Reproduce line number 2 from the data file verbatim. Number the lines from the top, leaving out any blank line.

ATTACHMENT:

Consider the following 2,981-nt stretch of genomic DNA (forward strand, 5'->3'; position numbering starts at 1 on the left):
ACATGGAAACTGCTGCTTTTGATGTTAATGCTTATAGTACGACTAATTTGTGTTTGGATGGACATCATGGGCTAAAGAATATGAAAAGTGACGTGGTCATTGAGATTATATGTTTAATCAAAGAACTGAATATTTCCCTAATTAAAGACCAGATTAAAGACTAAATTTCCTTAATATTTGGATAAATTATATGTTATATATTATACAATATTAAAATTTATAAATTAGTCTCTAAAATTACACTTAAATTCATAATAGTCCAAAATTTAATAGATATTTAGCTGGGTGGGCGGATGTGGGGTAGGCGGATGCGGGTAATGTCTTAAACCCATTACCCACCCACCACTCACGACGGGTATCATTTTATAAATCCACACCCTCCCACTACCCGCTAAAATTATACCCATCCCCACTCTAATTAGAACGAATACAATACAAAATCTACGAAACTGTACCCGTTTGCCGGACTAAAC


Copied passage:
ACATGGAAACTGCTGCTTTTGATGTTAATGCTTATAGTACGACTAATTTGTGTTTGGATGGACATCATGGGCTAAAGAATATGAAAAGTGACGTGGTCATTGAGATTATATGTTTAATCAAAGAACTGAATATTTCCCTAATTAAAGACCAGATTAAAGACTAAATTTCCTTAATATTTGGATAAATTATATGTTATATATTATACAATATTAAAATTTATAAATTAGTCTCTAAAATTACACTTAAATTCATAATAGTCCAAAATTTAATAGATATTTAGCTGGGTGGGCGGATGTGGGGTAGGCGGATGCGGGTAATGTCTTAAACCCATTACCCACCCACCACTCACGACGGGTATCATTTTATAAATCCACACCCTCCCACTACCCGCTAAAATTATACCCATCCCCACTCTAATTAGAACGAATACAATACAAAATCTACGAAACTGTACCCGTTTGCCGGACTAAAC